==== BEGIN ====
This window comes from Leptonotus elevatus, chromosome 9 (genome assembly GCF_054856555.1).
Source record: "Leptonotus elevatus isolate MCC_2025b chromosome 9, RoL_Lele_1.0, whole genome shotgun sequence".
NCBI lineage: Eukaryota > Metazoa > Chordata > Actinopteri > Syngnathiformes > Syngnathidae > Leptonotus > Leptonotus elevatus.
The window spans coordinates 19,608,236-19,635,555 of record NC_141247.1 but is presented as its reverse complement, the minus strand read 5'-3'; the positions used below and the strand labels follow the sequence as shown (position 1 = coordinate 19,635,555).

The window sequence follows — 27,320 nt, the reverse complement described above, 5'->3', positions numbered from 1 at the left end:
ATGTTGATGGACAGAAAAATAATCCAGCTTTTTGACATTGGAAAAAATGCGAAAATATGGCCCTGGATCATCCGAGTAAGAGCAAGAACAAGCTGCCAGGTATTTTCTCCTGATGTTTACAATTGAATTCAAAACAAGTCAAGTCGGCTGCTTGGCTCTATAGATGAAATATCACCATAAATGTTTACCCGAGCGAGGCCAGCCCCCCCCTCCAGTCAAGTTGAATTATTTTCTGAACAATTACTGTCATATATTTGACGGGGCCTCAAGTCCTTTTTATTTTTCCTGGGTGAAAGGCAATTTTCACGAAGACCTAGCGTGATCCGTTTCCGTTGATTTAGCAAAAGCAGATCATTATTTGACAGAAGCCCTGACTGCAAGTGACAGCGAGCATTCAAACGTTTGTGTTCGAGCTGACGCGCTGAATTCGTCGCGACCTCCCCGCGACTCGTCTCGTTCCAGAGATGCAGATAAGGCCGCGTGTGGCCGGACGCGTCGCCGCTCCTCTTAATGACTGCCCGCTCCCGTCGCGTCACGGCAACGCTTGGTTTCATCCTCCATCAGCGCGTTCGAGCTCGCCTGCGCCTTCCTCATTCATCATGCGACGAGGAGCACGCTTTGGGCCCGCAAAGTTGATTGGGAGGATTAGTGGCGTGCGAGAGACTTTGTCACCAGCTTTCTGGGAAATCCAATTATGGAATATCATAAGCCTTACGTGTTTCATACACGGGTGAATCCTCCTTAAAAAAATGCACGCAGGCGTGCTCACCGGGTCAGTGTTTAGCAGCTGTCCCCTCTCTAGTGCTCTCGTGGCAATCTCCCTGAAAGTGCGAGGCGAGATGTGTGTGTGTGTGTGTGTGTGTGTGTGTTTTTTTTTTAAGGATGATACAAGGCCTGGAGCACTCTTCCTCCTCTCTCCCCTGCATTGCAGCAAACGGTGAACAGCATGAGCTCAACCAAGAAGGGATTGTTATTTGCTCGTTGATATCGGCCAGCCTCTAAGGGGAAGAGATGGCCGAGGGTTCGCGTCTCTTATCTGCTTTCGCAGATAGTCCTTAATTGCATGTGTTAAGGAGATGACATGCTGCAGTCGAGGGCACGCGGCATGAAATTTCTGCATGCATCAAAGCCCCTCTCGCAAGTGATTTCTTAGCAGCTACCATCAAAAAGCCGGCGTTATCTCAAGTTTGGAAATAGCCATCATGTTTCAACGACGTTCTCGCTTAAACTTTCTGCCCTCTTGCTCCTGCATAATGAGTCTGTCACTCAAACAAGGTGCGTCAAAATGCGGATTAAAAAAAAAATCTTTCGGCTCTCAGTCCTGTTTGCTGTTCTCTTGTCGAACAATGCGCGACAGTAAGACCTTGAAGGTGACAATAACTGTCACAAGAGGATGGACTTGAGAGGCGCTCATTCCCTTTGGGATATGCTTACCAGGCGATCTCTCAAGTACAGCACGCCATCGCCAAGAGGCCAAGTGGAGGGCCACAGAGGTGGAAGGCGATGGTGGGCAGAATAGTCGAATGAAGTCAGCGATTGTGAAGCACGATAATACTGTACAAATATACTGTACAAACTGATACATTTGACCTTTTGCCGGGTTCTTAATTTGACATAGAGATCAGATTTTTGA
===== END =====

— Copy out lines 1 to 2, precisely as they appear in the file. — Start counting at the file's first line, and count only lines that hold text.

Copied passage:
This window comes from Leptonotus elevatus, chromosome 9 (genome assembly GCF_054856555.1).
Source record: "Leptonotus elevatus isolate MCC_2025b chromosome 9, RoL_Lele_1.0, whole genome shotgun sequence".